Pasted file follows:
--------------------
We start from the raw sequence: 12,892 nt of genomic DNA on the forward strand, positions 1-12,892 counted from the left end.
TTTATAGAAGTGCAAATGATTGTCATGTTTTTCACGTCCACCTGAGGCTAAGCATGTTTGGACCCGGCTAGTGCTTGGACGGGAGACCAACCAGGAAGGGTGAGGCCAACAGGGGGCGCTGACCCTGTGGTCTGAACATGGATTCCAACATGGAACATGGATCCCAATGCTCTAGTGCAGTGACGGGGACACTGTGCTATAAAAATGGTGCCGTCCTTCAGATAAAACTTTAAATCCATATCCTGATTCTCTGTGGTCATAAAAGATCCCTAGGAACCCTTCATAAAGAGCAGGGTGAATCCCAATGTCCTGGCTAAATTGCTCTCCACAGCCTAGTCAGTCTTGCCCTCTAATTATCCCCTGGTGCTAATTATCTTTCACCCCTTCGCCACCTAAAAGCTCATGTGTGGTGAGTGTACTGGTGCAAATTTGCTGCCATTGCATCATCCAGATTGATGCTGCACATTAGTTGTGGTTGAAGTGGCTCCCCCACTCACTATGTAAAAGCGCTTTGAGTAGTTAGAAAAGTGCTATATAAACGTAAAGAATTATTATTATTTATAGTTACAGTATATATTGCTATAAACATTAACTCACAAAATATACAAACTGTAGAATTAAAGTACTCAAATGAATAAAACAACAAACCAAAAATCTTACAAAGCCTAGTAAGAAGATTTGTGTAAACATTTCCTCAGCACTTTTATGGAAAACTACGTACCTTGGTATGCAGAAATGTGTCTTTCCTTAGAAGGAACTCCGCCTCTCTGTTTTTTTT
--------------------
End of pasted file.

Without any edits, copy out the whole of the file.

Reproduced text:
We start from the raw sequence: 12,892 nt of genomic DNA on the forward strand, positions 1-12,892 counted from the left end.
TTTATAGAAGTGCAAATGATTGTCATGTTTTTCACGTCCACCTGAGGCTAAGCATGTTTGGACCCGGCTAGTGCTTGGACGGGAGACCAACCAGGAAGGGTGAGGCCAACAGGGGGCGCTGACCCTGTGGTCTGAACATGGATTCCAACATGGAACATGGATCCCAATGCTCTAGTGCAGTGACGGGGACACTGTGCTATAAAAATGGTGCCGTCCTTCAGATAAAACTTTAAATCCATATCCTGATTCTCTGTGGTCATAAAAGATCCCTAGGAACCCTTCATAAAGAGCAGGGTGAATCCCAATGTCCTGGCTAAATTGCTCTCCACAGCCTAGTCAGTCTTGCCCTCTAATTATCCCCTGGTGCTAATTATCTTTCACCCCTTCGCCACCTAAAAGCTCATGTGTGGTGAGTGTACTGGTGCAAATTTGCTGCCATTGCATCATCCAGATTGATGCTGCACATTAGTTGTGGTTGAAGTGGCTCCCCCACTCACTATGTAAAAGCGCTTTGAGTAGTTAGAAAAGTGCTATATAAACGTAAAGAATTATTATTATTTATAGTTACAGTATATATTGCTATAAACATTAACTCACAAAATATACAAACTGTAGAATTAAAGTACTCAAATGAATAAAACAACAAACCAAAAATCTTACAAAGCCTAGTAAGAAGATTTGTGTAAACATTTCCTCAGCACTTTTATGGAAAACTACGTACCTTGGTATGCAGAAATGTGTCTTTCCTTAGAAGGAACTCCGCCTCTCTGTTTTTTTT